Josh Goodman is a former staff writer for GOVERNING..E-mail: firstname.lastname@example.org
To help survive budget cuts, some governors are opting not to pay their National Governors Association dues.
As states engage in yet another round of budget cutting, Idaho Gov. Butch Otter has zeroed in on an unlikely target: the money his state pays to the National Governors Association.
The NGA is funded in part by annual dues from each state-or at least the states that pay. Otter decided earlier this year that Idaho wouldn't pay its $60,000 share. He also won't attend NGA events, saving an additional $10,000.
Idaho isn't the first state to take this step. Texas Gov. Rick Perry hasn't paid his dues since President George W. Bush's first term, when he argued that The NGA was too critical of Bush's policies and the state had better ways to spend its money.
Otter, like Perry, is a conservative Republican. But his office stresses that the move is about money, not politics. While some places have had worse fiscal problems than Idaho, the state's cuts still have been painful. For the first time in state history, the Legislature approved a budget earlier this year that reduced year-over-year education spending. "The easy cuts were made a year ago," says Jon Hanian, Otter's spokesman. "We've asked every agency in state government to cut their budget."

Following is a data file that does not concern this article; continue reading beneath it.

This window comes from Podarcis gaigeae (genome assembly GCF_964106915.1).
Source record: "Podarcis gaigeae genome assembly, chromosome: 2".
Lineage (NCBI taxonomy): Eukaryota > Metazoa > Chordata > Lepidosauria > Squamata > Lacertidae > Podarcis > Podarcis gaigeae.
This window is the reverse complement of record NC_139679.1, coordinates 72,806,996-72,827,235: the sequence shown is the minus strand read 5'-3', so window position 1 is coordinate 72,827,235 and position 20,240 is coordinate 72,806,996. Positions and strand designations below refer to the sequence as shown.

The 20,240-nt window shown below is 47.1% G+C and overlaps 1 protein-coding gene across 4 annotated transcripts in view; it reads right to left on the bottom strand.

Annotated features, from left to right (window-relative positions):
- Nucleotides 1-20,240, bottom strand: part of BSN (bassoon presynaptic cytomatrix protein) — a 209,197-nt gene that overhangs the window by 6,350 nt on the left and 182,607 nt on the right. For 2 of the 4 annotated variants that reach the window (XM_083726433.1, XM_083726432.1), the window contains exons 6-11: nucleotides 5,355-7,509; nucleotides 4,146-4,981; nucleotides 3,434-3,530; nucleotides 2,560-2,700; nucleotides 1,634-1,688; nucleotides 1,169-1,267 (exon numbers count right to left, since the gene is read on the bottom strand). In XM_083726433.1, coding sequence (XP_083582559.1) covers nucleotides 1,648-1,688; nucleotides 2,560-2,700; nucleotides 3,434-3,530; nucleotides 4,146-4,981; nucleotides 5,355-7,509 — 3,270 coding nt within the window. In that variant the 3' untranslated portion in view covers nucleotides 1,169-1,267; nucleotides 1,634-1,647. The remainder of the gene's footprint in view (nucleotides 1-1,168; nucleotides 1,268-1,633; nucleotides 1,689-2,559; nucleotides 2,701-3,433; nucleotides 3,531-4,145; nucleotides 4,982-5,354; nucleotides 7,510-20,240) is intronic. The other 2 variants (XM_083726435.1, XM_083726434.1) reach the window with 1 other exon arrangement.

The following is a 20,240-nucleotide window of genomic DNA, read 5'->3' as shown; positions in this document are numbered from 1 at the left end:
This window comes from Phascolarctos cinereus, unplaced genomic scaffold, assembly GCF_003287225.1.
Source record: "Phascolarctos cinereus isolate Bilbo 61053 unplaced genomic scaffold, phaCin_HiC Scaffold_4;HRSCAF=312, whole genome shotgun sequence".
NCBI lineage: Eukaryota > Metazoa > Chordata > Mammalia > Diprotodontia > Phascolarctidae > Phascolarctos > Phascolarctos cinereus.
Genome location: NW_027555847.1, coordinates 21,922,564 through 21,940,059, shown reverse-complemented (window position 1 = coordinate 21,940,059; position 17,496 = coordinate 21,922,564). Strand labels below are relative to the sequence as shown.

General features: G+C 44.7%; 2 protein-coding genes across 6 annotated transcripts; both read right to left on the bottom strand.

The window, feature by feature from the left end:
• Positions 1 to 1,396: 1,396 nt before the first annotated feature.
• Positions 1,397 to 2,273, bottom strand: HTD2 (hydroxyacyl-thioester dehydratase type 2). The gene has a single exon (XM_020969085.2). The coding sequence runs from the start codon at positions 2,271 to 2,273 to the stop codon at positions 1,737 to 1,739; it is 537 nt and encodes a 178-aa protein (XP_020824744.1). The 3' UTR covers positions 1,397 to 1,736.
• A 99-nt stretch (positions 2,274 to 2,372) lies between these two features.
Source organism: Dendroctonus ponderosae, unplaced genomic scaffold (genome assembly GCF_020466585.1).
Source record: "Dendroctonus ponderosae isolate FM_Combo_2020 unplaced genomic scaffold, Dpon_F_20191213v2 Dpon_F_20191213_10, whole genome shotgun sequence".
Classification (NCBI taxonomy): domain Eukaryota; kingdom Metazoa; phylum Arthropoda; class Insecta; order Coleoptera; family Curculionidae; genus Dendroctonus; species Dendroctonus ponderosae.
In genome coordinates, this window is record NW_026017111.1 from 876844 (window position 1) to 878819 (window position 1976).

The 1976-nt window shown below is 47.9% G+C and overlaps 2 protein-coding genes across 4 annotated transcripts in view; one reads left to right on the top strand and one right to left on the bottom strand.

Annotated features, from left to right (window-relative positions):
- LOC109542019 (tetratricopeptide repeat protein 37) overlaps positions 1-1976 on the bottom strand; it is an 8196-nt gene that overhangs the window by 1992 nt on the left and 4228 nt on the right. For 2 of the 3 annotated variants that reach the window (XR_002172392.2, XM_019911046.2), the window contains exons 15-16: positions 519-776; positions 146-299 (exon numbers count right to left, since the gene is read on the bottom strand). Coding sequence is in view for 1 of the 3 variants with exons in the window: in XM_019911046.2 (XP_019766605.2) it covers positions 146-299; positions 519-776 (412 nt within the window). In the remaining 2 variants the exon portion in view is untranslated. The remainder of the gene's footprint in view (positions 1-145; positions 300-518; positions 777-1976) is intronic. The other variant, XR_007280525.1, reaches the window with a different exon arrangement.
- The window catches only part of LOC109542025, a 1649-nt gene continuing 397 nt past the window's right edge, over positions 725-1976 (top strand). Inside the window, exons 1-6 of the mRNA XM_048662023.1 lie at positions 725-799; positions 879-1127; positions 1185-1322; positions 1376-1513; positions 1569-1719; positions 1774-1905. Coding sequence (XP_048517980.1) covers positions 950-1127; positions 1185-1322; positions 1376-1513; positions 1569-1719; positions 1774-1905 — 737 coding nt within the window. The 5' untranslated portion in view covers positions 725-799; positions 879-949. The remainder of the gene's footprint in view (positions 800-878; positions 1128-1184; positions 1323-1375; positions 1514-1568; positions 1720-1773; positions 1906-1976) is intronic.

Hanian says Idaho will consider resuming payments when the economy recovers. Until then, Idaho plans to maintain a long-distance relationship with the NGA through conference calls and the like.
Idaho can do that because the NGA doesn't kick out governors whose states don't pay. "We consider all governors to be members by virtue of being governors," says Jodi Omear, the NGA's communications director. The move does come with real consequences, though. Idaho no longer will be eligible to host NGA events or receive grants and technical assistance from the organization.
Still, Idaho will keep getting the biggest benefit from the NGA: the advocacy role the group plays in Washington, D.C., on behalf of states' interests. Of course, the NGA's ability to play that role is contingent on most states not becoming free riders like Texas and Idaho.